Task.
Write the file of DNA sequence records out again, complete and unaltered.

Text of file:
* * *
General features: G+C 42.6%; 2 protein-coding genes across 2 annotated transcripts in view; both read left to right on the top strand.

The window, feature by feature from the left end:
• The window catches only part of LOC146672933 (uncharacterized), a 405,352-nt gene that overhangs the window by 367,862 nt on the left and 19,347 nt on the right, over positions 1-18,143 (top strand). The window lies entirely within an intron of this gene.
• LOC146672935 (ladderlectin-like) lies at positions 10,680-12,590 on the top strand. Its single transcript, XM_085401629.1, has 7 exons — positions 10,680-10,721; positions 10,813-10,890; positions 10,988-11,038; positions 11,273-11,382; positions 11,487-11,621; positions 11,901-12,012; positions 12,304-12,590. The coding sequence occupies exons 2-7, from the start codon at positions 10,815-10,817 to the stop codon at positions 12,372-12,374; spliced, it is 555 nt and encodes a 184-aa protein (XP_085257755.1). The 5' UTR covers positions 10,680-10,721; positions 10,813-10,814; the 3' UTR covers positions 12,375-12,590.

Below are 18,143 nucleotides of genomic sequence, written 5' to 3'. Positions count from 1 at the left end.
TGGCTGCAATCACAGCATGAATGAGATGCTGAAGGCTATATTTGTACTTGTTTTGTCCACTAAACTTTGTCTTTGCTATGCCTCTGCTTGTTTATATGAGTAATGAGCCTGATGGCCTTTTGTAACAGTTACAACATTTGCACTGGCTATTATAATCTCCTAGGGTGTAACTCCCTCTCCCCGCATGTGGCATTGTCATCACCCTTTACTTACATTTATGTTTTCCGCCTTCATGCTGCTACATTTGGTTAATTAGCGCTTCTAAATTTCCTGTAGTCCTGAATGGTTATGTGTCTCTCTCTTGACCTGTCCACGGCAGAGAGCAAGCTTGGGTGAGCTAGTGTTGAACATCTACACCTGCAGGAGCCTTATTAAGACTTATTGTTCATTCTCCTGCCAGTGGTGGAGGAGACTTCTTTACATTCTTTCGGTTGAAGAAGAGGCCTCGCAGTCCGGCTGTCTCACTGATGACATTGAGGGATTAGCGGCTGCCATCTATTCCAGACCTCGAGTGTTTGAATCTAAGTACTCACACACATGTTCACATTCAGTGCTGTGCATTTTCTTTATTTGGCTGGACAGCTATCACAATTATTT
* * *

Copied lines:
General features: G+C 42.6%; 2 protein-coding genes across 2 annotated transcripts in view; both read left to right on the top strand.

The window, feature by feature from the left end:
• The window catches only part of LOC146672933 (uncharacterized), a 405,352-nt gene that overhangs the window by 367,862 nt on the left and 19,347 nt on the right, over positions 1-18,143 (top strand). The window lies entirely within an intron of this gene.
• LOC146672935 (ladderlectin-like) lies at positions 10,680-12,590 on the top strand. Its single transcript, XM_085401629.1, has 7 exons — positions 10,680-10,721; positions 10,813-10,890; positions 10,988-11,038; positions 11,273-11,382; positions 11,487-11,621; positions 11,901-12,012; positions 12,304-12,590. The coding sequence occupies exons 2-7, from the start codon at positions 10,815-10,817 to the stop codon at positions 12,372-12,374; spliced, it is 555 nt and encodes a 184-aa protein (XP_085257755.1). The 5' UTR covers positions 10,680-10,721; positions 10,813-10,814; the 3' UTR covers positions 12,375-12,590.

Below are 18,143 nucleotides of genomic sequence, written 5' to 3'. Positions count from 1 at the left end.
TGGCTGCAATCACAGCATGAATGAGATGCTGAAGGCTATATTTGTACTTGTTTTGTCCACTAAACTTTGTCTTTGCTATGCCTCTGCTTGTTTATATGAGTAATGAGCCTGATGGCCTTTTGTAACAGTTACAACATTTGCACTGGCTATTATAATCTCCTAGGGTGTAACTCCCTCTCCCCGCATGTGGCATTGTCATCACCCTTTACTTACATTTATGTTTTCCGCCTTCATGCTGCTACATTTGGTTAATTAGCGCTTCTAAATTTCCTGTAGTCCTGAATGGTTATGTGTCTCTCTCTTGACCTGTCCACGGCAGAGAGCAAGCTTGGGTGAGCTAGTGTTGAACATCTACACCTGCAGGAGCCTTATTAAGACTTATTGTTCATTCTCCTGCCAGTGGTGGAGGAGACTTCTTTACATTCTTTCGGTTGAAGAAGAGGCCTCGCAGTCCGGCTGTCTCACTGATGACATTGAGGGATTAGCGGCTGCCATCTATTCCAGACCTCGAGTGTTTGAATCTAAGTACTCACACACATGTTCACATTCAGTGCTGTGCATTTTCTTTATTTGGCTGGACAGCTATCACAATTATTT